The sword-inspired membrane was used in a system for ‘debris mitigation’, which in more simple terms means keeping the machine clean. This is a particularly challenging objective because within the closed high vacuum chamber not only are 50,000 droplets of molten tin vaporized every second, there are also dozens of moving mechanical parts, including a 200 kg platform that accelerates faster than a fighter jet — and they all produce microscopic dust. The membrane was part of a removable pellicle placed in front of the lithographic mask. It allowed EUV radiation to pass but blocked contamination particles. This was indeed a major triumph because there are so many different sizes of particle produced in the EUV chamber from 50 to 1,000 nm, and all moving at different speeds, some moving as slow as a few millimeters per second and other racing at hundreds of meters per second. Today, seven years later, the patented removable pellicle with its samurai sword-inspired membrane remains a powerful example of inspired innovation that has been the recurring theme of EUV development at ASML over the past 20 years.
10^5 more powerful
“It’s not all eureka moments though,” says Erik. “But many of the advancements can be summed up in terms of the scale of improvement. For example, at the very beginning of EUV, we could only produce radiation at the required 13.5 nm wavelength in very small amounts — less than one milliwatt in fact. Today, after a myriad of incremental improvements, ASML EUV machines now generate the required 250 W of EUV source radiation, which is a scaled improvement of ten to the power five.”
10^8 longer life
An even more dramatic scale of improvement was made in extending the life of the collector mirror, which is a concave reflector that concentrates the bursts of EUV radiation into one focused beam. This device must be placed to within 20 cm of the high-power laser beam and the resulting tin plasma. With 50,000 molten tin droplets being vaporized every second, the resulting microscopic debris would render the collector mirror useless within a hundredth of a second. Thankfully, after countless different breakthroughs to manage that debris, today’s collector mirrors remain operational for more than 1,000 hours. That’s a ten to the power eight of scaled improvement.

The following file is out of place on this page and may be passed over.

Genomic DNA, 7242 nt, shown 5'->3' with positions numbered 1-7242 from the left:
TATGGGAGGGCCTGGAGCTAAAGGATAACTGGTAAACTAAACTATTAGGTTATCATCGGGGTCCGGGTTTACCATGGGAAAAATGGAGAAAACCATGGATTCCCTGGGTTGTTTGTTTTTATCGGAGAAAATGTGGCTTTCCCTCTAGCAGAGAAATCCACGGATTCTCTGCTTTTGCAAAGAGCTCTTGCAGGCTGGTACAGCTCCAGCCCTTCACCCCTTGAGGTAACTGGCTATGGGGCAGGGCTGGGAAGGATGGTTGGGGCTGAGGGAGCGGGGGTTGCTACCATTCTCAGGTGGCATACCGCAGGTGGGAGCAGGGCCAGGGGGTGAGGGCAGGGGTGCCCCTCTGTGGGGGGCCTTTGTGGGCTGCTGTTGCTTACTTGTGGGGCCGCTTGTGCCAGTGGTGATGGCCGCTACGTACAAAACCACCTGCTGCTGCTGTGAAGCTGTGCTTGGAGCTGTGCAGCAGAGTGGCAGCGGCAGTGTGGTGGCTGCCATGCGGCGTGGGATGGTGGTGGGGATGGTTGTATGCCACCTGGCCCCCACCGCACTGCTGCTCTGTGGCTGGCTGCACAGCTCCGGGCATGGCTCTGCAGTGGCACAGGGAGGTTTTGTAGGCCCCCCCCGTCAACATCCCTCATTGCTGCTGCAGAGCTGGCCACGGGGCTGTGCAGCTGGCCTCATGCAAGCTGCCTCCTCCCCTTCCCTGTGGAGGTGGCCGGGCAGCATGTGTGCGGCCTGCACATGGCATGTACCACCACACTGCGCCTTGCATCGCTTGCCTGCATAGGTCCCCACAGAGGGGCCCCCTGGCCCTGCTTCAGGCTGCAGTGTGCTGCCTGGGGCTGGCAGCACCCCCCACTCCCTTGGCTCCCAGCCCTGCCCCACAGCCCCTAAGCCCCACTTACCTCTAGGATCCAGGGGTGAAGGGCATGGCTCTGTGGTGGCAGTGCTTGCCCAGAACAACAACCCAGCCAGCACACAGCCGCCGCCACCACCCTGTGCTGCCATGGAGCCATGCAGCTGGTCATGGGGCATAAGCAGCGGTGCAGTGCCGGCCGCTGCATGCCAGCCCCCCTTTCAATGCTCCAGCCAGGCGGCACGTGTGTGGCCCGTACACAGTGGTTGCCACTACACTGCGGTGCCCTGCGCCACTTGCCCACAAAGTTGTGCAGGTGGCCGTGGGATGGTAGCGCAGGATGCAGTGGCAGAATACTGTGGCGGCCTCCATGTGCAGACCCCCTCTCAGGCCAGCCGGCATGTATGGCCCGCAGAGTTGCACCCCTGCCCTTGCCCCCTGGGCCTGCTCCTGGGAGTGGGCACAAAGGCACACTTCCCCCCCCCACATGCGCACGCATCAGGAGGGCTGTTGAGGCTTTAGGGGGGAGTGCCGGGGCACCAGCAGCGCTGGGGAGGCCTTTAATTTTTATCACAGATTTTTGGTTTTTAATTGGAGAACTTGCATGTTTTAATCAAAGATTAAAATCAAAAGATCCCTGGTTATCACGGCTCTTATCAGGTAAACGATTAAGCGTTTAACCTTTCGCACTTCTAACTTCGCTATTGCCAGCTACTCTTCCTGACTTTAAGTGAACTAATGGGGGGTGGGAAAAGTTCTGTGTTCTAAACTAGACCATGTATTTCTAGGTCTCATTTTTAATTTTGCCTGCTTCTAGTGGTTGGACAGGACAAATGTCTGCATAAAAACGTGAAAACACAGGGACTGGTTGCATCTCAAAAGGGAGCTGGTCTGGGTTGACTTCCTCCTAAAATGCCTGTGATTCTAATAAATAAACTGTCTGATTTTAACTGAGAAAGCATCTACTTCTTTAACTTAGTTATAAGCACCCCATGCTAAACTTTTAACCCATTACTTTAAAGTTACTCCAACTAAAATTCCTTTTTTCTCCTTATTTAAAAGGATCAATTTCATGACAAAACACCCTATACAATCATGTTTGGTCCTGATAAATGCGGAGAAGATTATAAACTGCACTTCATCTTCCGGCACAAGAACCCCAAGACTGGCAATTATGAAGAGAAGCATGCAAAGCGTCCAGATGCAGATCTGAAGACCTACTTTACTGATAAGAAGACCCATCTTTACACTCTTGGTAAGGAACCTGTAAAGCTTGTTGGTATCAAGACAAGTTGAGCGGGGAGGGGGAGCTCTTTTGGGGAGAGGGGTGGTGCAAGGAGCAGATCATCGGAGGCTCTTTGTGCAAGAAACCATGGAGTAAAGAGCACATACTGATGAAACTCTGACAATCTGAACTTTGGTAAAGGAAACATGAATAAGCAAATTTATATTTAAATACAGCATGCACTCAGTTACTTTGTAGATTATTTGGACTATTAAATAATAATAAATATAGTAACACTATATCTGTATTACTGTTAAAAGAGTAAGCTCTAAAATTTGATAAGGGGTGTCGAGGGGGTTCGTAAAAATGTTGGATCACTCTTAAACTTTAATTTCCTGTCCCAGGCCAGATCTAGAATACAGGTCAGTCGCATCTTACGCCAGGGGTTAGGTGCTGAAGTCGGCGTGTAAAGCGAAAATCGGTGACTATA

Another highly notable improvement was the ingenious solution to stop unwanted infrared (IR) radiation from reaching the reticle. This IR radiation is a by-product of the tin plasma, and if it were not blocked, it would heat the reticle and negatively affect performance.
At first, antireflection filters were developed and tested, but none of them could block IR and simultaneously allow EUV radiation to pass through efficiently. That’s when the team had the idea of using a multilayered antireflection grid-like coating on the collector mirror. A multilayer coating would diffract the IR at a different angle than the EUV source, and with a different trajectory it could be blocked using ordinary filters. Some people thought at first that this was too ambitious, but with plenty of creative thinking the multilayered coating was successfully engineered and the problem of IR was solved.
All this innovation and more has now been honored by the EPO award. On accepting the award at a special ceremony in Paris, Erik Loopstra said, “We are proud to receive this prestigious award by popular vote. We accept it on behalf of the thousands of researchers, scientists and engineers who worked tirelessly to bring EUV lithography to life.”
13,000 patents and still counting
ASML was founded in 1984, and has always invested strongly in R&D, even during the downturn of 2008. As result, it is today a leading supplier of lithography systems to the global semiconductor industry and holds more than 13,000 patents.